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Advice about patio pavers buckling

Tiffany Chi
4 years ago
Hi, my patio has pavers that are buckling. There are gaps and some of the pavers are sinking. I’m on a budget so I don’t want to redo the whole yard. Are there are budget friendly repair options? I think the cause are tree roots but I’m not 100%. Is another patio surface better in the long term? Thank you for any guidance!

Comments (4)

  • PRO
    4 years ago

    One of your issues, next to the step, looks like settlement. It could be caused by an installation defect. Or it could be caused by water washing out the base. We can't see everything about this area. A person would need to explore it in order to determine the cause and solution. Your retaining edge doesn't look attractive or sufficient. Base could be "leaking" out of either end during rains, as water washes along the board, below the pavers and then out the ends. Given the fact that pavers are sinking above and below the riser edge, points further to water washing out the base as being the culprit.

    I would rebuild the step, eliminating the board edge entirely. Instead, the straight edge of the pavers would be the edge. A concrete curb-type affair could be what supports them. (Or some type of masonry structure if you prefer that.)

    In the first picture, where pavers look like they're being pushed up by a tree root (toward the table) you can dig down just outside the edge of the patio and inspect to see if, in fact, there is a tree root there. If there is, cut it a few inches outside of the patio with a folding pruning saw (they are the easiest to use when cutting roots.) It takes a lot longer for the process of decay to attack the root than it does for the root to grow in the first place. If you can tolerate the pavers as they are, they would improve over time as the root decomposes and shrinks. It could happen slowly over a year or two. You might notice some difference in 6 months. If you can't tolerate the slow shrinking process, there's no other way to fix it than tearing up that section of patio, rebuilding the base and resetting the pavers.

  • PRO
    Revolutionary Gardens
    4 years ago

    Considering that when stop sign pavers were popular Tupac was still alive, I'd say you (or whomever installed them) got a lot of value from them. There were a lot of practices we did in those early, dark days of pavers that we don't do now because they cause the problems you have - wood bender board as edging, no border on a small footprint paver, etc. And a 2x as a step edge is bonkers even for back then. Here are my thoughts:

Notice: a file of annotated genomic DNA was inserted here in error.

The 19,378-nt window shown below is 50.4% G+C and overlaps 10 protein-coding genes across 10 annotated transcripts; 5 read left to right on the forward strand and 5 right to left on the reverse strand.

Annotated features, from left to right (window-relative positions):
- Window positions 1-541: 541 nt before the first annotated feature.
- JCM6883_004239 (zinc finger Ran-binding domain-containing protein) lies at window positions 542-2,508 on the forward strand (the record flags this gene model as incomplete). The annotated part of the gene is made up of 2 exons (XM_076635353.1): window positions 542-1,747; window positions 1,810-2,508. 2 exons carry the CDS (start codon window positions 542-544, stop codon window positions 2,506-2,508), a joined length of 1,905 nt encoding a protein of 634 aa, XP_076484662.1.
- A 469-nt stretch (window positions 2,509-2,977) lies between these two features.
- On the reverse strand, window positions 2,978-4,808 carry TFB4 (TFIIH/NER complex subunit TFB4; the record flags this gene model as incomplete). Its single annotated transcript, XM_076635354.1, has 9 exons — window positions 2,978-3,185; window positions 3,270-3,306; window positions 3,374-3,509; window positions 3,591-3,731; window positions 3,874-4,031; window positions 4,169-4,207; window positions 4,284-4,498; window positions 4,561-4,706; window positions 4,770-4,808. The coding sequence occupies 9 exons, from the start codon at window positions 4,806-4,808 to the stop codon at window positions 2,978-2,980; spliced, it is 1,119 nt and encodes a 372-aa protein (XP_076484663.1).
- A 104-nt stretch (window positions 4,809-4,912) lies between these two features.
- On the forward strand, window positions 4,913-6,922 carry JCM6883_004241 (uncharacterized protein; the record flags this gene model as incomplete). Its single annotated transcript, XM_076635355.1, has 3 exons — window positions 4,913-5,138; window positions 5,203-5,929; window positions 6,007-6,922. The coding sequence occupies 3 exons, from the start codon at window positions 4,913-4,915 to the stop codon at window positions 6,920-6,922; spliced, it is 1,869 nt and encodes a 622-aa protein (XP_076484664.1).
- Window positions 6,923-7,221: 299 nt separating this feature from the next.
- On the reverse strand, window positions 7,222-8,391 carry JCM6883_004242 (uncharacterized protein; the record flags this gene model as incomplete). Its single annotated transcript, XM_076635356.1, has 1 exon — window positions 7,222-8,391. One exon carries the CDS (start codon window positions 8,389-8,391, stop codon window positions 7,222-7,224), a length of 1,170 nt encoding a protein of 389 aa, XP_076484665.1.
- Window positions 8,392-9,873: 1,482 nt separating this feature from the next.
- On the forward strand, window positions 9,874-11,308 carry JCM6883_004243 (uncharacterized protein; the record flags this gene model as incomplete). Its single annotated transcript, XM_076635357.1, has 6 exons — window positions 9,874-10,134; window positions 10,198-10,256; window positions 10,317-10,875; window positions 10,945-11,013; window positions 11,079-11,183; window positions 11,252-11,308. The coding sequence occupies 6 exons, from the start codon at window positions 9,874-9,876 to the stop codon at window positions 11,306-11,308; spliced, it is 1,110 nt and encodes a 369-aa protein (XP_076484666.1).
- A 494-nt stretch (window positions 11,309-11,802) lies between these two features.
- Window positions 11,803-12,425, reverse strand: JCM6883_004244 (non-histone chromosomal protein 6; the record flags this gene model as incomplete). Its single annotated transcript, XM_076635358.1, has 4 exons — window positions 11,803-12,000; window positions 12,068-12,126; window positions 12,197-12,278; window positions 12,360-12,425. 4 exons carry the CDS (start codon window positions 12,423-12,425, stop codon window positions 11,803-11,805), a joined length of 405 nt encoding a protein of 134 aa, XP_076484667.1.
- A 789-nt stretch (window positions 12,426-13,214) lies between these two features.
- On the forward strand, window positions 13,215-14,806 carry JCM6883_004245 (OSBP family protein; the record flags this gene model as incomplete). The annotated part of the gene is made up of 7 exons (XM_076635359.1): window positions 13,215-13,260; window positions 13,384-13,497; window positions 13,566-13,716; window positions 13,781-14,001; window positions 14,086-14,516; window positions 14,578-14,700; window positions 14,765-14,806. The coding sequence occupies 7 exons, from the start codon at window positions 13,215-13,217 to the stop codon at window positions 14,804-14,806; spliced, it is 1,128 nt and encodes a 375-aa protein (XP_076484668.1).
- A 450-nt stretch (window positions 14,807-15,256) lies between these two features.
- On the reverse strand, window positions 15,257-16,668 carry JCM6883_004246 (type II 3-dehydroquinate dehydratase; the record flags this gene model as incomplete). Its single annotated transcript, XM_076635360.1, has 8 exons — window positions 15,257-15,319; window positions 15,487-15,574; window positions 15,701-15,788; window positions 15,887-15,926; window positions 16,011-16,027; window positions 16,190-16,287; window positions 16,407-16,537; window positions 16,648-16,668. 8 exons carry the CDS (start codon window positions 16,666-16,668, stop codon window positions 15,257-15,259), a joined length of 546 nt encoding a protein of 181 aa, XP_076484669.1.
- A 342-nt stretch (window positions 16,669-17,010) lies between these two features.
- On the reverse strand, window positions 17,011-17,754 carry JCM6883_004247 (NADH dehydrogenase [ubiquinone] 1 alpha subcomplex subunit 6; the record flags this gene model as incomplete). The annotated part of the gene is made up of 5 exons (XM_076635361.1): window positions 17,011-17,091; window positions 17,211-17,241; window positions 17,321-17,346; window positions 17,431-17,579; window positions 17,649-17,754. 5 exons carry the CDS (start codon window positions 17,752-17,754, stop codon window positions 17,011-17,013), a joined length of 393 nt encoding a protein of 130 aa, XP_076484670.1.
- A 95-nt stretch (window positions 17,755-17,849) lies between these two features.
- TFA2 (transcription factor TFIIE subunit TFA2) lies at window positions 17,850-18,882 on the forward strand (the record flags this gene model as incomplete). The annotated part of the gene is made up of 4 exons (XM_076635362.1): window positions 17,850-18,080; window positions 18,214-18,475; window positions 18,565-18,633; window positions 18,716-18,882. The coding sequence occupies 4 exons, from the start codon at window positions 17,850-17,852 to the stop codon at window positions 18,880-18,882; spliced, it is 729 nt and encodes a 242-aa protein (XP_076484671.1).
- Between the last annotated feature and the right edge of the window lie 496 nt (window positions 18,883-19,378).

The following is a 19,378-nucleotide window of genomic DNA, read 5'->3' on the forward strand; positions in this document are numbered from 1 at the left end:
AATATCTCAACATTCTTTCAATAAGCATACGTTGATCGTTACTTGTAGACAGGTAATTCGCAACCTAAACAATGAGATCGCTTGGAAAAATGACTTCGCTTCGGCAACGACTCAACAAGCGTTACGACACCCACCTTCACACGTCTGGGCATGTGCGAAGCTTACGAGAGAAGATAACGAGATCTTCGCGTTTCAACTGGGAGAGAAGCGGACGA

• agree w/ Yard on the tree root issue. Pulling up the pavers and removing the whole root is ideal, but it takes skill to re-lay pavers to tie into an existing surrounding patio. Just that is probably a full day for a skilled crew, especially because on an old patio it's like pulling a thread on a sweater - you have to cut it off somewhere or you unravel the whole thing
    • on the step, I'd suggest something like a Techo-Bloc Rocka step (however many are needed for the length of the edge). It's easy to place and level, will do a great job of retaining the landing above, and when you have the budget to replace the patio they can be reused. Because they only weigh around 350 lbs, they can be wheeled into existing landscapes with machinery.
    • I'd still consider budgeting for replacing the patio on the sooner side. It's in rough shape, it could be prettier, and it could be more functional. Based on the agapanthus in the foreground I'm assuming you're someplace where the weather is good for being outdoors most of the year, so this could be a wonderful extension to your home.

    As far as a more suitable material, it all comes down to installation. If this was a concrete or stamped concrete patio, that tree would've cracked and heaved the slab and repair wouldn't even be on the table as an option. A local landscape designer can recommend the best materials and layouts to fit your style and your budget.

  • PRO
    KD Landscape
    4 years ago
    last modified: 4 years ago

    @Tiffany Chi. You've received solid diagnosis and assistance from two experts in Yardvaark and Revolutionary Gardens.

    I add photos only to provide a visual for you regarding step options. The installation below is with monolithic cast steps meant to look like natural limestone. They are Unilock Ledgestone.

    The next photo is a built or constructed step, but also from Unilock Ledgestone. The treads are jointed, not solid like the first photo. Not the greatest photo but it shows the distinction between the first two.

    Glen Ellyn Landscape · More Info

    Lastly, this is a masonry step with concrete footing and rock-faced limestone coping. This is the most expensive option but one that should last for a lifetime or two.

    Transitional Patio · More Info

    A good local contractor/designer will be able to help you navigate through the process. Good luck.

  • PRO
    4 years ago

    Excellent photo advice K&D!